posted on May, 12 2016 @ 02:30 AM
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originally posted by: Kester
a reply to: Phage

All costs have to be included. Those costs will not all be immediately apparent. This thread has numerous links that are worth pursuing. www.abovetopsecret.com...

Indeed they do.
I was not talking about any particular existing technology, just in general. Efficiency is a separate factor from cost effectiveness. A good example:
Where I live (in the tropics) PV technology is a very good alternative, year round. Up until last year it would have been cost effective for me to purchase a system. But politics (net metering got cancelled) and falling electric rates due to reduced fuel costs made it impractical.

But to get back to your OP, I would think that German wind turbines are efficient. Whether they are cost effective, as I said, is another matter.



posted on May, 12 2016 @ 02:30 AM
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originally posted by: intrptr

I was directing comments at the small scale of individual homesteads. Propellers aren't the best choice.



They are not a bad choice at all. The only downfall they have is required area. Windmills of any kind are very low cost to build, maintain, repair, and harness. Downside is they also are low producing and unreliable. Other than that there is really no downside to a windmill, other than the birds that fly into them.
edit on 12-5-2016 by Vector99 because: (no reason given)

edit on 12-5-2016 by Vector99 because: (no reason given)



posted on May, 12 2016 @ 02:52 AM
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a reply to: intrptr

Seems like good information here.
www.homepower.com...

Making electricity with the wind is not easy. As seasoned wind-energy installers with decades of experience, we—as well as thousands of others who live with home-scale wind turbines—tell a challenging tale. And the small wind industry today reflects those challenges, with long-established companies struggling and going under while the cost of reliable solar-electric modules continues to drop. If you think you want a wind-electric system, first think smart, then realistically.

Done well, residential-scale wind energy can provide clean kilowatt-hours in a very satisfying way. But because of the characteristics of the wind, wind systems have several strikes against them:

Tall towers are required for meaningful production
Reliability and robustness are hard to come by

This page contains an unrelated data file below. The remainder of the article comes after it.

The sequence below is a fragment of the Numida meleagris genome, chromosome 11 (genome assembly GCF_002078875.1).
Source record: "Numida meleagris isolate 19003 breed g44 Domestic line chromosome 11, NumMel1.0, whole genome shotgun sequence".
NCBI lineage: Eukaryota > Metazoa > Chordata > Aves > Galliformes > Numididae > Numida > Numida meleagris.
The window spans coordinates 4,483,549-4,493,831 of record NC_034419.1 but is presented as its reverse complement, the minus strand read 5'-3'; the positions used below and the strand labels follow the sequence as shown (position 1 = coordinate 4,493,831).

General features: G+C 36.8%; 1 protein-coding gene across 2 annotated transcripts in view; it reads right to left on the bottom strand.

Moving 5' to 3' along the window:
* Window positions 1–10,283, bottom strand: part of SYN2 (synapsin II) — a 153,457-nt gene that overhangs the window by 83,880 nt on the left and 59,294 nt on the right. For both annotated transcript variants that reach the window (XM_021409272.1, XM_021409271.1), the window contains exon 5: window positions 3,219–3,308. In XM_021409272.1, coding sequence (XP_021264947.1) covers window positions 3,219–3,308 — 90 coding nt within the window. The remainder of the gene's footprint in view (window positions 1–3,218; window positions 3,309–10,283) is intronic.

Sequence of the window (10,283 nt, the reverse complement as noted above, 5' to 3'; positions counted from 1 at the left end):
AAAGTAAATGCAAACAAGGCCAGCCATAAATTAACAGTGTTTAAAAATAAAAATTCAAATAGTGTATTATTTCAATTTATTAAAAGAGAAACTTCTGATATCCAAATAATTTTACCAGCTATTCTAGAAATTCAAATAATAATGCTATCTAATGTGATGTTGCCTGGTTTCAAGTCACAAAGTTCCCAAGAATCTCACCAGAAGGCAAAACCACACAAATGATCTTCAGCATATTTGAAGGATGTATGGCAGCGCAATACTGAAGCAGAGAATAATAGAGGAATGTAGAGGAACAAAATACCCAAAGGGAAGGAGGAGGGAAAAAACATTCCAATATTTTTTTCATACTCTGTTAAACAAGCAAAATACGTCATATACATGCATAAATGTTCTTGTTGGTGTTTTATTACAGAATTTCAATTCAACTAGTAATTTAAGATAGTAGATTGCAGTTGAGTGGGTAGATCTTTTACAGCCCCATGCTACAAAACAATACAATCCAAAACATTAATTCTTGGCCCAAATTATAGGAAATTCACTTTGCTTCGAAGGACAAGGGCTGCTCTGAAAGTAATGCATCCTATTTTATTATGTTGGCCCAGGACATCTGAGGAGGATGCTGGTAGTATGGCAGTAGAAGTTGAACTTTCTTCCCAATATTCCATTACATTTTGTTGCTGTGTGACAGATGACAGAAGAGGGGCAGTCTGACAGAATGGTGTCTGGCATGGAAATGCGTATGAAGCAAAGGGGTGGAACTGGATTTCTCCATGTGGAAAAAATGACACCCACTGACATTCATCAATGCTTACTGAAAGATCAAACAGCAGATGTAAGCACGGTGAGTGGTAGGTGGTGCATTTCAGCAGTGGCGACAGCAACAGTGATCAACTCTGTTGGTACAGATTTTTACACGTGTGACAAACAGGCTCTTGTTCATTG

Compared to solar electricity, the cost per kWh can be high
Qualified local installation and maintenance help is difficult to find
Hype, misinformation, and outright scams are too common
This article will help you sift through the rhetoric and numbers, and make a wise decision about whether or not to tap local wind energy. If you decide that wind is right for your site, we want to help you understand how to make it work for the long term.

Why Wind?

First, we suggest you get a handle on your motivations, needs, and situation. These will help determine whether a residential wind-electric system makes sense for you. People choose wind energy for several reasons, including:

Environmental concerns
Decreased cost of energy
Desire for independence
Fun and interest
Each of these motivations—and combinations of them—will lead to different choices. Be realistic about why you are considering wind energy and make sure the actual results satisfy your expectations and goals.

When installed correctly in the right location, a residential wind-electric system can produce cleaner energy than North America’s utility grid, which is dominated by coal and other dirty energy sources. But a wind system needs to make significant energy (kilowatt-hours) for years or decades to make environmental and financial sense. Otherwise, you could end up spending a pile of money on an unproductive wind energy system—and still be shelling out dollars for that dirty coal energy you’re using now.

Scrutinizing your real cost of wind energy is crucial if your primary goal is to save money. Many wind-electric systems are installed with unrealistic financial and durability projections, and end up generating energy that is more expensive than the local utility grid. A low cost per kWh requires a productive and long-lasting wind-electric system.